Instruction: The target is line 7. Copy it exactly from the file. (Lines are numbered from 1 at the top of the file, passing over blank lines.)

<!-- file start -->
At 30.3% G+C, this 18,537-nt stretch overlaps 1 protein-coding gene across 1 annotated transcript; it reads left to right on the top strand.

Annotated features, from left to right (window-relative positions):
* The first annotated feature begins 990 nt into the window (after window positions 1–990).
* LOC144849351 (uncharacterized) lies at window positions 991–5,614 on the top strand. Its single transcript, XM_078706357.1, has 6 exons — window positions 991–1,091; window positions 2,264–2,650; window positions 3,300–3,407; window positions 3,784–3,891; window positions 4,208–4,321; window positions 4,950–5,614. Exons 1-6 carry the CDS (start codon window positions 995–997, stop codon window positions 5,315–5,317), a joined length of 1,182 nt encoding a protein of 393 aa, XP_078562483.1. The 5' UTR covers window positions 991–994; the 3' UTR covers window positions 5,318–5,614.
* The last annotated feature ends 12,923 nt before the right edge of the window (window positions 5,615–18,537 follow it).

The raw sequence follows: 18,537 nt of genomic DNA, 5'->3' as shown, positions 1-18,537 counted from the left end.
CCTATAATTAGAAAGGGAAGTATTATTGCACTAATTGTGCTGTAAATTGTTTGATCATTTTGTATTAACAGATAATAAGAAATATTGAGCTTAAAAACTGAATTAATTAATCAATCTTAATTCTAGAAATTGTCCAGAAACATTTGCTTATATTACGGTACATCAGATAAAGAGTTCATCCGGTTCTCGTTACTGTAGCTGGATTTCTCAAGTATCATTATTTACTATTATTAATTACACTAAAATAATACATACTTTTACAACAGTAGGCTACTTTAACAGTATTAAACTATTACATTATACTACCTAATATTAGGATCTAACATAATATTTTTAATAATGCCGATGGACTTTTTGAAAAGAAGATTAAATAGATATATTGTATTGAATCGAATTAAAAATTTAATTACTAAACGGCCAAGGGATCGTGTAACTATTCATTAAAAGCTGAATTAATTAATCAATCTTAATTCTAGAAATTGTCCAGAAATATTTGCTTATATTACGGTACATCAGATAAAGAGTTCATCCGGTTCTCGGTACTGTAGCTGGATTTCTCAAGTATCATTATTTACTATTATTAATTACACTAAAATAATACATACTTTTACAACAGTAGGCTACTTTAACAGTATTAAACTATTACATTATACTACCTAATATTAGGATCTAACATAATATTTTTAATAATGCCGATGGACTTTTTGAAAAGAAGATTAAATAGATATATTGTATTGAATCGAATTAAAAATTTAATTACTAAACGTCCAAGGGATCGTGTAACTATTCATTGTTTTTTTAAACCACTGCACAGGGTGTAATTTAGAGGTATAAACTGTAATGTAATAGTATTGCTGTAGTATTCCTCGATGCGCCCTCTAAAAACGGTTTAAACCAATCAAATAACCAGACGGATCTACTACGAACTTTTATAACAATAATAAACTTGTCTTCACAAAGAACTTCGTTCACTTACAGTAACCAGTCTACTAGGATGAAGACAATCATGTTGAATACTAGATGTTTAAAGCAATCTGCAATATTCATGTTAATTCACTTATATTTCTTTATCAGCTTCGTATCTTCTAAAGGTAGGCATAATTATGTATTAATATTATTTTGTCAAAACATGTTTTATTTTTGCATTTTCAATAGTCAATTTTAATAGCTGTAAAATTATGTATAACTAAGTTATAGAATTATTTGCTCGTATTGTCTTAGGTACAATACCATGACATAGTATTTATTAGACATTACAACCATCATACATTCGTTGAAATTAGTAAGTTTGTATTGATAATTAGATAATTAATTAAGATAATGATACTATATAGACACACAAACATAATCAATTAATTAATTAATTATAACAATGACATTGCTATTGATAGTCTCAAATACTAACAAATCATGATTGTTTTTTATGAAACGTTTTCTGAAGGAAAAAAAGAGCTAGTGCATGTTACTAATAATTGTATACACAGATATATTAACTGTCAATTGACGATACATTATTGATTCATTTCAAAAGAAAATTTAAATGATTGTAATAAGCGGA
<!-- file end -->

CCTATAATTAGAAAGGGAAGTATTATTGCACTAATTGTGCTGTAAATTGTTTGATCATTTTGTATTAACAGATAATAAGAAATATTGAGCTTAAAAACTGAATTAATTAATCAATCTTAATTCTAGAAATTGTCCAGAAACATTTGCTTATATTACGGTACATCAGATAAAGAGTTCATCCGGTTCTCGTTACTGTAGCTGGATTTCTCAAGTATCATTATTTACTATTATTAATTACACTAAAATAATACATACTTTTACAACAGTAGGCTACTTTAACAGTATTAAACTATTACATTATACTACCTAATATTAGGATCTAACATAATATTTTTAATAATGCCGATGGACTTTTTGAAAAGAAGATTAAATAGATATATTGTATTGAATCGAATTAAAAATTTAATTACTAAACGGCCAAGGGATCGTGTAACTATTCATTAAAAGCTGAATTAATTAATCAATCTTAATTCTAGAAATTGTCCAGAAATATTTGCTTATATTACGGTACATCAGATAAAGAGTTCATCCGGTTCTCGGTACTGTAGCTGGATTTCTCAAGTATCATTATTTACTATTATTAATTACACTAAAATAATACATACTTTTACAACAGTAGGCTACTTTAACAGTATTAAACTATTACATTATACTACCTAATATTAGGATCTAACATAATATTTTTAATAATGCCGATGGACTTTTTGAAAAGAAGATTAAATAGATATATTGTATTGAATCGAATTAAAAATTTAATTACTAAACGTCCAAGGGATCGTGTAACTATTCATTGTTTTTTTAAACCACTGCACAGGGTGTAATTTAGAGGTATAAACTGTAATGTAATAGTATTGCTGTAGTATTCCTCGATGCGCCCTCTAAAAACGGTTTAAACCAATCAAATAACCAGACGGATCTACTACGAACTTTTATAACAATAATAAACTTGTCTTCACAAAGAACTTCGTTCACTTACAGTAACCAGTCTACTAGGATGAAGACAATCATGTTGAATACTAGATGTTTAAAGCAATCTGCAATATTCATGTTAATTCACTTATATTTCTTTATCAGCTTCGTATCTTCTAAAGGTAGGCATAATTATGTATTAATATTATTTTGTCAAAACATGTTTTATTTTTGCATTTTCAATAGTCAATTTTAATAGCTGTAAAATTATGTATAACTAAGTTATAGAATTATTTGCTCGTATTGTCTTAGGTACAATACCATGACATAGTATTTATTAGACATTACAACCATCATACATTCGTTGAAATTAGTAAGTTTGTATTGATAATTAGATAATTAATTAAGATAATGATACTATATAGACACACAAACATAATCAATTAATTAATTAATTATAACAATGACATTGCTATTGATAGTCTCAAATACTAACAAATCATGATTGTTTTTTATGAAACGTTTTCTGAAGGAAAAAAAGAGCTAGTGCATGTTACTAATAATTGTATACACAGATATATTAACTGTCAATTGACGATACATTATTGATTCATTTCAAAAGAAAATTTAAATGATTGTAATAAGCGGA